Four decades and still growing strong: Rockwell Farms owner Abramowski receives Order of the Long Leaf Pine
ROCKWELL — To hear Jim Greene tell it, Tom Abramowski ran out of gas at the Salisbury exit 41 years ago and decided to set up his greenhouse business here.
But Abramowski was looking to move to North Carolina in 1979 from his home on Long Island, New York. And his guide in finding a spot was a North Carolina extension agent who drew a large circle over the Piedmont. Abramowski spent a week making day trips to different spots in the state during his search.
First, he explored Davidson, but the muddy body of water adjacent to the land was a turn off. That muddy water, it turns out, was Lake Norman. For only a moment, Abramowski laments that he “might have made a buck over there.”
But Abramowski hasn’t done too bad for himself on the outskirts of Rockwell, where he and wife Dottie in 1979 started a half-acre greenhouse operation growing annuals and mums. Now, the business known as Rockwell Farms has 36 acres of greenhouse with 20 acres of outdoor growing space on a total farm of 147 acres.
During a celebration last week to mark Rockwell Farms’ 41st year in business and the 25th anniversary of a business relationship with Statesville-based Carolina Farm Credit, Abramowski received the Order of the Long Leaf Pine Award — the highest award for state service granted by the governor. Nomination letters hailed his business success and generosity in supporting community causes.
“Moving to North Carolina and establishing a successful business that employs over 200 full-time people is a great success story. Using that success to help other grow and succeed is a greater story,” writes Vance C. Dalton Jr., president and CEO of Carolina Farm Credit.
For more than 36 years, he has provided free poinsettias for the Salisbury Civitan Club and free flowers to other clubs and organizations in the county. He’s worked with local schools’ Future Farmers of America Chapters. He’s also supported the Money Theater, Waterworks, Salisbury Academy, Good Shepherd Clinic, rowan County Dental Clinic and activities for physically and mentally disabled children.
Presenting the award in front of employees Thursday were representatives of Carolina Farm Credit, Rowan County Board of Commissioners Chairman Greg Edds and Vice Chairman Jim Greene.
Greene said that the longevity of Rockwell Farms meant that fore 41 years, employees have been able to buy Christmas presents, pay rent and other bills, pay tuition for their children to pursue a college degree and pay for weddings.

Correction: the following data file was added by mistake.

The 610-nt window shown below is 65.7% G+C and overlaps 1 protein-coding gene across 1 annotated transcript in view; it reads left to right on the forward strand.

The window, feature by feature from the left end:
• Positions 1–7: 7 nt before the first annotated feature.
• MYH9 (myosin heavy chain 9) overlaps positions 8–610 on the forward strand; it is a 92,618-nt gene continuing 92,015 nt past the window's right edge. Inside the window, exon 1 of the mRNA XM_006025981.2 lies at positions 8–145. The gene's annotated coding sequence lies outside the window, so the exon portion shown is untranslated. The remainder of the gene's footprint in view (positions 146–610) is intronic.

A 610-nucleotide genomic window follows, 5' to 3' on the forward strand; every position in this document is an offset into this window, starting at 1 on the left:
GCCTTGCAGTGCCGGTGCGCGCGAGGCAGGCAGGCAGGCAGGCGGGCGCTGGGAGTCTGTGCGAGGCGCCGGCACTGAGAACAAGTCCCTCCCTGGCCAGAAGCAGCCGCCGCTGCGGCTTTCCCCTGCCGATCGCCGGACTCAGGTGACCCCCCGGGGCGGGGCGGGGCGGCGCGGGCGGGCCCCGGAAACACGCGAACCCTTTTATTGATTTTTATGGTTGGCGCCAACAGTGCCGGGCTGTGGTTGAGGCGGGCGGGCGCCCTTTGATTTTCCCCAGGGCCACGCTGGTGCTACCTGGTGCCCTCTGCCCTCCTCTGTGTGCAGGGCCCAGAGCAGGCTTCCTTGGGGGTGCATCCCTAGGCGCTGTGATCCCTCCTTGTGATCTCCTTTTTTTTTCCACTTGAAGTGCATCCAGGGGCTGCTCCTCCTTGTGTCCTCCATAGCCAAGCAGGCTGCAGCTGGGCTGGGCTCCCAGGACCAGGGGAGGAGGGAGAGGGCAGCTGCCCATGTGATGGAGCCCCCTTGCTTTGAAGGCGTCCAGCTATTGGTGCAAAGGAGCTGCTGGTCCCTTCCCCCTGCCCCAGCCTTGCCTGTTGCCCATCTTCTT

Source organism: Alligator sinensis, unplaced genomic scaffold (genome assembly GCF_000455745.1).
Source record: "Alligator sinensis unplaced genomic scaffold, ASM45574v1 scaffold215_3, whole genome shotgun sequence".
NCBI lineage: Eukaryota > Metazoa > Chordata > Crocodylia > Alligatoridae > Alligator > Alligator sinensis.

“And Rockwell Farms will be here for years and years to come,” Greene said.
Edds presented Abramowski with a North Carolina state flag that had flown over the Capitol and thanked the proprietor of Rockwell Farms for “taking a risk here, hiring here and giving here.”
Turning to his employees gathered for lunch, Abramowski said, “Rowan County has given us a tremendous amount. Rockwell Farms has given us a tremendous amount. And I want to say from the bottom of my heart, ‘Thank you all.’ None of this would have been possible without every one of you here.”
Started when Food Lion was still Food Town, Abramowski says his businesses has benefited from the expansion of the Salisbury-based grocery chain.
“Food Lion was one of my first customers and still is a customer to this day, 41 years later,” he said.
Today, the company grows plants that include fall mums, spring annuals and poinsettias. In addition to Food Lion, its products can be found in other supermarkets across the Southeast and Mid-Atlantic regions. It counts Harris Teeter, Lowes Foods, Publix, Tractor Supply Co. and Winn Dixie among its customers.
Abramowski said it gives him “a charge” to see his employees able to purchase a new car or house and improve their lives.
There have been tough times in the past, but Abramowski lives by the motto that things will eventually change and keeps a poem in his desk drawer to that effect. Its title is, simply, “Don’t Quit.”
Its first stanza goes:
When things go wrong, as they sometimes will,
When the road you’re trudging seems all uphill,
When the funds are low and the debts are high,
And you want to smile, but you have to sigh,
When care is pressing you down a bit,
Rest if you must, but don’t you quit.
One area that’s been increasingly difficult, Abramowski said, is hiring labor in the spring. Rockwell Farms hires about 100 seasonal workers each spring to work for a few months.
“Trying to find seasonal workers and stuff like that for agriculture, across agriculture, is very, very difficult, and increasingly difficult,” he said.
The year 2020, however, has not produced unusual struggles for greenhouse because of the COVID-19 pandemic. People are sprucing up their living spaces and working from home more often. That means buying flowers, too.
“They are buying plants and they’re decorating the outdoors and doing things at home,” Abramowski said. “So, 2020, as far as we’re concerned, has been a very good year.”
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